The Raw Milk Producers Association (RMPA) was created amid plans by the Food Standards Agency (FSA) to tighten controls around the sale of raw milk, prompting producers to collaborate with each other and the Government to ensure the new controls are “proportionate and supportive”. The group claims to be the first of its kind in any country to work in partnership with the Government.
The creation of the RMPA followed a period of growth for the sector, with the number of registered producers of raw cows’ drinking milk in the UK growing from 114 in 2016 to 180 in 2018. However, the sector still only accounts for 0.01% of total milk sales, according to the National Farmers Union.
Working with the FSA
RMPA chair Jonny Crickmore said the organisation was keen to maintain a strong relationship with the FSA: “The organisation strongly believes it is mutually educational and beneficial that raw milk producers, consumers and the Government work together to bring better support and regulation to producers.”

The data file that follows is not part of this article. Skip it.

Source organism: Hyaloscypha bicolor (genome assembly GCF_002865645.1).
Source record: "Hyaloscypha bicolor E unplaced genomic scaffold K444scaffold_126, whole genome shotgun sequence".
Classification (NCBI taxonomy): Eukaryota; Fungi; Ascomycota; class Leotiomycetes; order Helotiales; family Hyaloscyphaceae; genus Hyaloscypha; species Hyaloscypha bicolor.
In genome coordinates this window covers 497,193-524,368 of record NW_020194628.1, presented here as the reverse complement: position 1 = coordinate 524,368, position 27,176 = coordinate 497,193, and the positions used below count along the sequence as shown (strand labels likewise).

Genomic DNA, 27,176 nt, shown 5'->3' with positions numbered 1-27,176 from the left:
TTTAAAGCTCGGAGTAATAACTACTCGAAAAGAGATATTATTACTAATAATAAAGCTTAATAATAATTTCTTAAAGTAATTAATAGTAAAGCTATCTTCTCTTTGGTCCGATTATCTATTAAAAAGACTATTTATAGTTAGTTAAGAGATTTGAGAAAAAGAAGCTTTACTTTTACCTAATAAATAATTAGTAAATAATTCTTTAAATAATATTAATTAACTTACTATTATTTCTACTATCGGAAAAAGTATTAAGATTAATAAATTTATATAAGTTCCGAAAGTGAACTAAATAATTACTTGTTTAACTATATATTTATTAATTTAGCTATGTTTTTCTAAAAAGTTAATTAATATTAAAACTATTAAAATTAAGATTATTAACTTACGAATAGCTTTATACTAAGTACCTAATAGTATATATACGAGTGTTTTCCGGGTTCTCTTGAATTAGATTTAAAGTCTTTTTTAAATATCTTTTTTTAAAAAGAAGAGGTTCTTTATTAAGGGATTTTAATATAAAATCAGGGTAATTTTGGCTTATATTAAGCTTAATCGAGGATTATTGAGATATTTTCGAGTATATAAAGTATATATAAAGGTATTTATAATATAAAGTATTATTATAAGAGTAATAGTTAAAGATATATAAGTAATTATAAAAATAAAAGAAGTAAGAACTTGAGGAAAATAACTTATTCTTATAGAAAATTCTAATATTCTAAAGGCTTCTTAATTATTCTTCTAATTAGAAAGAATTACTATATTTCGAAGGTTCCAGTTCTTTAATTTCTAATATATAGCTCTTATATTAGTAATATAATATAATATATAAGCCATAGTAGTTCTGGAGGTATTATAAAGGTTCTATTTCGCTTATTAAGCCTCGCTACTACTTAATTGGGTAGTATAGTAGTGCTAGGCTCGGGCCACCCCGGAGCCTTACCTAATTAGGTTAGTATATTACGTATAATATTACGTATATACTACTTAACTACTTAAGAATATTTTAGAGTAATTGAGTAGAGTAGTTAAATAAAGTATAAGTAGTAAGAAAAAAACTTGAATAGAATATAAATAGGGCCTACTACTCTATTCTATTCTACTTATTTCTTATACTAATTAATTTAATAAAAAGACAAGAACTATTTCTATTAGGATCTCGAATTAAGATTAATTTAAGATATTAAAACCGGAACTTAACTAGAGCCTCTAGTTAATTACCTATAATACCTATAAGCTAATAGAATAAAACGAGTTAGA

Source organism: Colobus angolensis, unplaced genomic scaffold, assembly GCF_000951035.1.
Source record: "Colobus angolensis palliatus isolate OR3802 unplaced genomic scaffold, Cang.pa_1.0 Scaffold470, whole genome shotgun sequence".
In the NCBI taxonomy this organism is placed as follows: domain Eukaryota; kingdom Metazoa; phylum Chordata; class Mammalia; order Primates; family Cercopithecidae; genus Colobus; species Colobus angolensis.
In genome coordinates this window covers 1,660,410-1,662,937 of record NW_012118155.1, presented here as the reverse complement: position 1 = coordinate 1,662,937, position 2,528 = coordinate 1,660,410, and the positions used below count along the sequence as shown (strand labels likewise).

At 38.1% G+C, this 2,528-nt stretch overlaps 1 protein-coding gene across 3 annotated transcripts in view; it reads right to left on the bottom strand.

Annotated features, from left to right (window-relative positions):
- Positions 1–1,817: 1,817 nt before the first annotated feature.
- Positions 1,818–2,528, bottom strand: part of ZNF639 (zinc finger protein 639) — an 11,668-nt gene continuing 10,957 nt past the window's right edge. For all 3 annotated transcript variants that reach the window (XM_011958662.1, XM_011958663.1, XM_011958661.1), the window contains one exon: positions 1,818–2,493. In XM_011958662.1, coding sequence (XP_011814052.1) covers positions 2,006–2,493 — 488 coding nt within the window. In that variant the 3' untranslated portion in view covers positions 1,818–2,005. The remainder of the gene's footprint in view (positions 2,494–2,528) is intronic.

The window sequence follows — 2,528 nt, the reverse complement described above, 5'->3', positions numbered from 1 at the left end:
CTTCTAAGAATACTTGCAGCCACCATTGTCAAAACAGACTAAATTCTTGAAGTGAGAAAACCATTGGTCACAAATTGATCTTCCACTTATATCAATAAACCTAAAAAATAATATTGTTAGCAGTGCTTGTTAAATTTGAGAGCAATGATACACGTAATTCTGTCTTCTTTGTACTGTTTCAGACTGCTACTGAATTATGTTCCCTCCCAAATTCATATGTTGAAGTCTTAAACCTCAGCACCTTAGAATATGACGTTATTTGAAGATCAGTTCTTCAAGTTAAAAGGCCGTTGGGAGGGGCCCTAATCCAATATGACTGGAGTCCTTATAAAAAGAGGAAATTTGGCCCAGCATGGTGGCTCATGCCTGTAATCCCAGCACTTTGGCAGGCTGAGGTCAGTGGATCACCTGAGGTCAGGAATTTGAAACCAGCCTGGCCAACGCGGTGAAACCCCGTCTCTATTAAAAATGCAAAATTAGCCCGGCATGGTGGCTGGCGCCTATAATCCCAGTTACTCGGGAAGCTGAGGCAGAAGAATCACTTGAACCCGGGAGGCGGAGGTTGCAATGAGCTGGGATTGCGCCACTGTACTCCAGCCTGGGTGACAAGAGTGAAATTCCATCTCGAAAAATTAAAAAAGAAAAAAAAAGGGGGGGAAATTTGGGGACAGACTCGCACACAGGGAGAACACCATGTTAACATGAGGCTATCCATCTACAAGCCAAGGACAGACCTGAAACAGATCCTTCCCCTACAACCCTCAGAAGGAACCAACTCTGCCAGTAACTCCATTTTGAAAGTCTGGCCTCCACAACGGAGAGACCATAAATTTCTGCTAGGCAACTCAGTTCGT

Membership to the RMPA costs £100 a year, giving producers access to guidance on standards, hygiene and microbiological testing, as well as reduced rates on workshops and training days.
“The training days will help bring producers up to date with the government’s upcoming changes to raw milk legislation,” said the RMPA. “They will also include training in raw milk production best practice and provide networking opportunities.”
Illegal in Scotland
The sale of raw drinking milk is legal in England, Wales and Northern Ireland, but is illegal in Scotland. It can only be sold directly to consumers by registered milk production farms at the farm gate or farmhouse catering operations, by farmers at farmers’ markets or direct online sales.
Due to the nature of the milk being unpasteurised, there is a risk that raw milk could contain harmful bacteria that may cause food poisoning – such as E.coli or Salmonella. Consumers with a weaker immune system are advised not to drink it.